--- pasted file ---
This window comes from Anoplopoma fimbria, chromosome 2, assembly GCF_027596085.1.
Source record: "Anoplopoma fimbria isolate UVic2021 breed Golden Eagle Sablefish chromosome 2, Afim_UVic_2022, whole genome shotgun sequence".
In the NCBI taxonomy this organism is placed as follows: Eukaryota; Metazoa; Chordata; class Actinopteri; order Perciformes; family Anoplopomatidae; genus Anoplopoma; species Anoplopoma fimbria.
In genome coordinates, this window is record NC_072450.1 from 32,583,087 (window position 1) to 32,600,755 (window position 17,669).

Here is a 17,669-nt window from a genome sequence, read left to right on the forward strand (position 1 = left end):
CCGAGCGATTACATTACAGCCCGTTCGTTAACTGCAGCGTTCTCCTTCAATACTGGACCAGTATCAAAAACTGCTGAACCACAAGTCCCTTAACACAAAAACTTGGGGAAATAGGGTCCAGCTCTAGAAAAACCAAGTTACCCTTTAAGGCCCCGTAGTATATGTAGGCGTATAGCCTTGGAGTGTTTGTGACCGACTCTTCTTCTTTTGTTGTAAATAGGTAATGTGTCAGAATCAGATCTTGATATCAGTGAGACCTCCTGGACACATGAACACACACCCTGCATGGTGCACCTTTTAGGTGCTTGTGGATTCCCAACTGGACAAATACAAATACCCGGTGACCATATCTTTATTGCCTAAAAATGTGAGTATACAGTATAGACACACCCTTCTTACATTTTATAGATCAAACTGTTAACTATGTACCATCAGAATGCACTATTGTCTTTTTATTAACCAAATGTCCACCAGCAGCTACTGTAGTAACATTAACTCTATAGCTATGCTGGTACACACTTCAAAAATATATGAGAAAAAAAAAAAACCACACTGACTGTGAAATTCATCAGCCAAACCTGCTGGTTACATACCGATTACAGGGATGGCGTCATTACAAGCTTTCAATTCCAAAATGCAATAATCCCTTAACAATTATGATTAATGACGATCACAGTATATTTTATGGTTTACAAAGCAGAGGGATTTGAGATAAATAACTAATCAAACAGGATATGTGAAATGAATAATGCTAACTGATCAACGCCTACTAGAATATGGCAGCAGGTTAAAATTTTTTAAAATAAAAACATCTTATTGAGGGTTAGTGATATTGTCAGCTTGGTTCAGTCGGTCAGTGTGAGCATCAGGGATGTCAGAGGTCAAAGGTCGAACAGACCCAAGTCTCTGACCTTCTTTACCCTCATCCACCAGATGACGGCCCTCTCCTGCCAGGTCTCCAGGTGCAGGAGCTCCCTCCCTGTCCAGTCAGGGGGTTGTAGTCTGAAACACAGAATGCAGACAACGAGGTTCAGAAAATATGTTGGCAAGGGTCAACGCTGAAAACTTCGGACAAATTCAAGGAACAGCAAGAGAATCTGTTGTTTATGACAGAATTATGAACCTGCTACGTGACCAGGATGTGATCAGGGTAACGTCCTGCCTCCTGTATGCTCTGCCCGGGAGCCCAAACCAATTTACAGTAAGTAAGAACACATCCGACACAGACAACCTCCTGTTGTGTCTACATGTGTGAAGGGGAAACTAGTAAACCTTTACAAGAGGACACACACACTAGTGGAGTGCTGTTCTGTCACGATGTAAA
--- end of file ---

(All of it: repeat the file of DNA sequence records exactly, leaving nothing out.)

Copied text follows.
This window comes from Anoplopoma fimbria, chromosome 2, assembly GCF_027596085.1.
Source record: "Anoplopoma fimbria isolate UVic2021 breed Golden Eagle Sablefish chromosome 2, Afim_UVic_2022, whole genome shotgun sequence".
In the NCBI taxonomy this organism is placed as follows: Eukaryota; Metazoa; Chordata; class Actinopteri; order Perciformes; family Anoplopomatidae; genus Anoplopoma; species Anoplopoma fimbria.
In genome coordinates, this window is record NC_072450.1 from 32,583,087 (window position 1) to 32,600,755 (window position 17,669).

Here is a 17,669-nt window from a genome sequence, read left to right on the forward strand (position 1 = left end):
CCGAGCGATTACATTACAGCCCGTTCGTTAACTGCAGCGTTCTCCTTCAATACTGGACCAGTATCAAAAACTGCTGAACCACAAGTCCCTTAACACAAAAACTTGGGGAAATAGGGTCCAGCTCTAGAAAAACCAAGTTACCCTTTAAGGCCCCGTAGTATATGTAGGCGTATAGCCTTGGAGTGTTTGTGACCGACTCTTCTTCTTTTGTTGTAAATAGGTAATGTGTCAGAATCAGATCTTGATATCAGTGAGACCTCCTGGACACATGAACACACACCCTGCATGGTGCACCTTTTAGGTGCTTGTGGATTCCCAACTGGACAAATACAAATACCCGGTGACCATATCTTTATTGCCTAAAAATGTGAGTATACAGTATAGACACACCCTTCTTACATTTTATAGATCAAACTGTTAACTATGTACCATCAGAATGCACTATTGTCTTTTTATTAACCAAATGTCCACCAGCAGCTACTGTAGTAACATTAACTCTATAGCTATGCTGGTACACACTTCAAAAATATATGAGAAAAAAAAAAAACCACACTGACTGTGAAATTCATCAGCCAAACCTGCTGGTTACATACCGATTACAGGGATGGCGTCATTACAAGCTTTCAATTCCAAAATGCAATAATCCCTTAACAATTATGATTAATGACGATCACAGTATATTTTATGGTTTACAAAGCAGAGGGATTTGAGATAAATAACTAATCAAACAGGATATGTGAAATGAATAATGCTAACTGATCAACGCCTACTAGAATATGGCAGCAGGTTAAAATTTTTTAAAATAAAAACATCTTATTGAGGGTTAGTGATATTGTCAGCTTGGTTCAGTCGGTCAGTGTGAGCATCAGGGATGTCAGAGGTCAAAGGTCGAACAGACCCAAGTCTCTGACCTTCTTTACCCTCATCCACCAGATGACGGCCCTCTCCTGCCAGGTCTCCAGGTGCAGGAGCTCCCTCCCTGTCCAGTCAGGGGGTTGTAGTCTGAAACACAGAATGCAGACAACGAGGTTCAGAAAATATGTTGGCAAGGGTCAACGCTGAAAACTTCGGACAAATTCAAGGAACAGCAAGAGAATCTGTTGTTTATGACAGAATTATGAACCTGCTACGTGACCAGGATGTGATCAGGGTAACGTCCTGCCTCCTGTATGCTCTGCCCGGGAGCCCAAACCAATTTACAGTAAGTAAGAACACATCCGACACAGACAACCTCCTGTTGTGTCTACATGTGTGAAGGGGAAACTAGTAAACCTTTACAAGAGGACACACACACTAGTGGAGTGCTGTTCTGTCACGATGTAAA